It’s just part of an natural progression and reality of life as these athletes begin to develop eventual collegiate aspirations. Everyone seems, with good reason, to be on the quest for the elusive college scholarship. If you do the math, committing funds to six years of athletic development that may raise one’s position of advantage in the collegiate selection and awards process, can represent less than one quarter of the total overall average state college tuition. If a scholarship is earned, that dedication can mean three-to-four-fold yield on the investment. (We can’t forget the fact that academics is the most important requisite for collegiate admission, often providing better collegiate selection and recruitment options).

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Athletics paired with academics often provides for more enticing options. Hence, a decision to commit to a reputable athletic development environment becomes academic (no pun intended), and more people are beginning to embrace the idea of putting aside the extracurricular “swag” and actually investing in the development of athletic performance. In the worst case scenario, you have a healthy high school graduate who hopefully learned a lot from their performance coaches, and also greatly developed as a person.

We should always want to place our student-athletes in the greatest position of advantage, but how do we consistently and persistently do that? The answer is simple—when training young athletes, we adhere to our proven strategies and assist in their development towards a particular sport ONCE they declare their exclusivity.

Don’t discount those seemingly monotonous, foundational progressions and protocols. (After all, this is how we gained so much ground in the first place.) Retain, develop and progress from this thought of general athleticism and appreciate the overall process. Possessing that firm foundation is what allows us to safely and effectively progress towards eventual dominance, while appropriately navigating developmental bridges as encountered.

In Sum and Substance:

When training young athletes, building sound general athleticism platforms for your budding business is a necessity not only to get customers in the door, but also provides for necessary and sound foundational programming.

Yes, you can have a class of sixth, seventh and eighth graders from many different sports . . . as long as you are providing sound progression and protocol in all spheres. After all, at the end of the day, a horizontal press is a horizontal press. But it can have many variations.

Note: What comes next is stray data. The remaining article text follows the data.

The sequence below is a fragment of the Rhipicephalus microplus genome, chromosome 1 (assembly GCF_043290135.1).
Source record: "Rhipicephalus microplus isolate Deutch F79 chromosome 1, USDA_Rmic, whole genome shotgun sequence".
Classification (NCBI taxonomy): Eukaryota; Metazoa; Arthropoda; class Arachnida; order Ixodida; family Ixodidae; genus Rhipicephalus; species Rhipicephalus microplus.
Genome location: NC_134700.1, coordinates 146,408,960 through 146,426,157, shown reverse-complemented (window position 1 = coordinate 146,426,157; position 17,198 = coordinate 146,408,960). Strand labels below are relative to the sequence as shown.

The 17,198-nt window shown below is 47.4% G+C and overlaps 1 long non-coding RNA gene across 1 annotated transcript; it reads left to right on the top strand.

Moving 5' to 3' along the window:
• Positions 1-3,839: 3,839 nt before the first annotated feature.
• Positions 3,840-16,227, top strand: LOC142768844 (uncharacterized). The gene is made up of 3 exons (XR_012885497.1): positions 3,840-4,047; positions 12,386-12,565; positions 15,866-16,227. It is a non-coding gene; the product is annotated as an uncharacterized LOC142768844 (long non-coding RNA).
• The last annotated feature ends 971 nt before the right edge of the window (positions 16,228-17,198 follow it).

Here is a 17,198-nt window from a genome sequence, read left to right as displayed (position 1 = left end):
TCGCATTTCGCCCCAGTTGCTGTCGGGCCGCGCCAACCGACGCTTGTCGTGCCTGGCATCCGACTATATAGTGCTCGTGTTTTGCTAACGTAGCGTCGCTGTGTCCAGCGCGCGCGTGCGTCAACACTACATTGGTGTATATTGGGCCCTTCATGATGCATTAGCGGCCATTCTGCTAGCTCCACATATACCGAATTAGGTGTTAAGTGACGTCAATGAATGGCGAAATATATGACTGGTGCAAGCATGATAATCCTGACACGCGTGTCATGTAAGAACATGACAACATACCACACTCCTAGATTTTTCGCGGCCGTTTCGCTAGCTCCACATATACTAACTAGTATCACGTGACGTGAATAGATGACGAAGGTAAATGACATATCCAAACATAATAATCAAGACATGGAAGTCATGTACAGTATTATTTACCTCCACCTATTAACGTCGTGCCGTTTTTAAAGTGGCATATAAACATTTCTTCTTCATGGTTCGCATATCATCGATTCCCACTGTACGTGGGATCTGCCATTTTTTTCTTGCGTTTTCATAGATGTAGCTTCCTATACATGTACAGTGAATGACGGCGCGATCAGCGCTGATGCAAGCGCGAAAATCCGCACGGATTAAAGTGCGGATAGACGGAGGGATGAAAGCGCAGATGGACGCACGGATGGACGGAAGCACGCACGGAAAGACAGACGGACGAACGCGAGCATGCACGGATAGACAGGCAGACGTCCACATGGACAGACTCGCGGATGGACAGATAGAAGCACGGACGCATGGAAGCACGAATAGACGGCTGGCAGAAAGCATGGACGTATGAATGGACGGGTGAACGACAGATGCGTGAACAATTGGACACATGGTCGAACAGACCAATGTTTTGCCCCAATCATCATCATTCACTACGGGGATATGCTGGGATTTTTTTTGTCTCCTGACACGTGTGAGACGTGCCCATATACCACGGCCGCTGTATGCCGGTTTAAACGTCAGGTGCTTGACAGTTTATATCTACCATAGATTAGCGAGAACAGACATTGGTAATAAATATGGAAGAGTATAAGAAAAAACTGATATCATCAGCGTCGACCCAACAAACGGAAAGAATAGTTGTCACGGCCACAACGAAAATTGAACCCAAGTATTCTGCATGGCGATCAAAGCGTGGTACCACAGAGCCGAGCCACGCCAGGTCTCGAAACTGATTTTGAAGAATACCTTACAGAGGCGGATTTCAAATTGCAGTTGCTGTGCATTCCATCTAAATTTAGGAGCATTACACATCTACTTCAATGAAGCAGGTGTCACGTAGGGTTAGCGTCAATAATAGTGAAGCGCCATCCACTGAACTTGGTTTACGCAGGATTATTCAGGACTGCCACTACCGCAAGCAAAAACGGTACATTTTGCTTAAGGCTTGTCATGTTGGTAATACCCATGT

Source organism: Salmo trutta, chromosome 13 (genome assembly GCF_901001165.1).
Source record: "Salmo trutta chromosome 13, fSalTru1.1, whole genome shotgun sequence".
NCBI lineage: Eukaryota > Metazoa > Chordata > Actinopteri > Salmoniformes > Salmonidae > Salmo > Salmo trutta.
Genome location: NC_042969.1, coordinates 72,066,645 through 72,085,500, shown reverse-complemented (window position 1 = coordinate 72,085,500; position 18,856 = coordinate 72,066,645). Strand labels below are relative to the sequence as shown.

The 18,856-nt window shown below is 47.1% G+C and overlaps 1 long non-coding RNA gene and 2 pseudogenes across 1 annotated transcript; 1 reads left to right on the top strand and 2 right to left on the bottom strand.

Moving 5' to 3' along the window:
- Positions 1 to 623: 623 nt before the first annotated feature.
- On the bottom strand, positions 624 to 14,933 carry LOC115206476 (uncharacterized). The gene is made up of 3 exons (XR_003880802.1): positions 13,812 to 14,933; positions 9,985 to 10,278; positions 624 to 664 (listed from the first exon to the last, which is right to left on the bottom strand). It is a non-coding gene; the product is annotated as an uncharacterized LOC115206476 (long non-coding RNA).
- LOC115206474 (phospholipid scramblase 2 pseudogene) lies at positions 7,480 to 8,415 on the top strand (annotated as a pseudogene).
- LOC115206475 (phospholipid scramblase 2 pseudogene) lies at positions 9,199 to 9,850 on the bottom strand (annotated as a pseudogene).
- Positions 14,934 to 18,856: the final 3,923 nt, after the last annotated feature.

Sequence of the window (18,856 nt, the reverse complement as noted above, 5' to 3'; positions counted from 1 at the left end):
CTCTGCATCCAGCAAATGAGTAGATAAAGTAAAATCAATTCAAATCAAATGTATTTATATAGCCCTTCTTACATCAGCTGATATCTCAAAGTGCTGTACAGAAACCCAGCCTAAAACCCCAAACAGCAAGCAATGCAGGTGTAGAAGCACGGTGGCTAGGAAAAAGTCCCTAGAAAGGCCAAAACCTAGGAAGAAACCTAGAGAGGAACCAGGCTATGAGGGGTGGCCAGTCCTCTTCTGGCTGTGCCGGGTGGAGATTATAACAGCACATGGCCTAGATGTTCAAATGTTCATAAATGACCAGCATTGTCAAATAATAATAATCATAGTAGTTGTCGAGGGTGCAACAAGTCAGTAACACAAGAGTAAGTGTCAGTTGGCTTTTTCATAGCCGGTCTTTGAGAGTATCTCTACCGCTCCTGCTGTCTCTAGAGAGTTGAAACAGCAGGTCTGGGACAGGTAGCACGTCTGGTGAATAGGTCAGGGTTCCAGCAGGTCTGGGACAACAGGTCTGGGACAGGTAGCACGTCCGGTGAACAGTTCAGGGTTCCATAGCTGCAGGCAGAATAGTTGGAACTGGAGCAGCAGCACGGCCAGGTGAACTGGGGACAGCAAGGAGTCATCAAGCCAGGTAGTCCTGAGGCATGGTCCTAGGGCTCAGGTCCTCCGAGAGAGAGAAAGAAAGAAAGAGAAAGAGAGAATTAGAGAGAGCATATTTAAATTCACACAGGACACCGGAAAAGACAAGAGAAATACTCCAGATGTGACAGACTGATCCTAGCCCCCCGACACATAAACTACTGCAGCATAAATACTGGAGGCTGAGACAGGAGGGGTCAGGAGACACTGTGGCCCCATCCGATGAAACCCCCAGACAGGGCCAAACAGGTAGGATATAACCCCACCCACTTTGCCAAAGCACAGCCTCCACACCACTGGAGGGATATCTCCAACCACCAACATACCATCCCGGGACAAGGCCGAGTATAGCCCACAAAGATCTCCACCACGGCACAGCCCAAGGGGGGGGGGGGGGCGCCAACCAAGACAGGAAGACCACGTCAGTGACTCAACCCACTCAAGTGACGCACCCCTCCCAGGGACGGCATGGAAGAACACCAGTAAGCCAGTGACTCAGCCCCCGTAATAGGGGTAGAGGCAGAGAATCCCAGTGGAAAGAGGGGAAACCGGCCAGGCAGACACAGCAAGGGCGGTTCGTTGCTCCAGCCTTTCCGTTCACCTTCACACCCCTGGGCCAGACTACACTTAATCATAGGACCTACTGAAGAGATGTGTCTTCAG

The transition to specific training requirements for specific sports remains an entirely separate issue to be addressed only after embracing the obligation of providing your young athletes with their license . . . before they get the keys to drive the car.

In closing, I affirm that general athleticism training offerings are not taboo to the athletic development climate. They need to clearly set a complimentary foundation for the specific training requirements that will eventually arise and most assuredly be a part of a broader, credible, safe and proven methodology. When training young athletes, always place them (adolescent, teen or developed) in positions of advantage and remember: Greatness is forged, not fabricated!


Guy Massiguy-massi, SSC, SCS, CFSC, CTBS is the Director of Operations, Athletic & Curricular Development for Massi-Machado Strength & Conditioning, LLC with three locations in New York, and has been developing clients and athletes for over twenty years. He is also on the Board of Advisors for Tsunami Bar and serves in a network affiliate advisory capacity to Haven Physical Therapy, PLLC & Sofos Chiropractic, PC also of New York. Coach Massi is available for speaking engagements, training and workshops by contacting (845) 402–8010 or by e-mailing [email protected] For a complete bio, list of projects and services please visit www.mmscny.com


There’s even more coaching guidance at OTP:
what is functional training, functional training vs performance training, what are athletic foot positionsRobb Rogers: Functional Training vs. Performance Training

Mike Boyle Functional TrainingMike Boyle: Advances in Functional Training

personal training for high school athletes, strength coaching for high school, vince mcconnell coachingVince McConnell: Strength Coaching for High School Athletes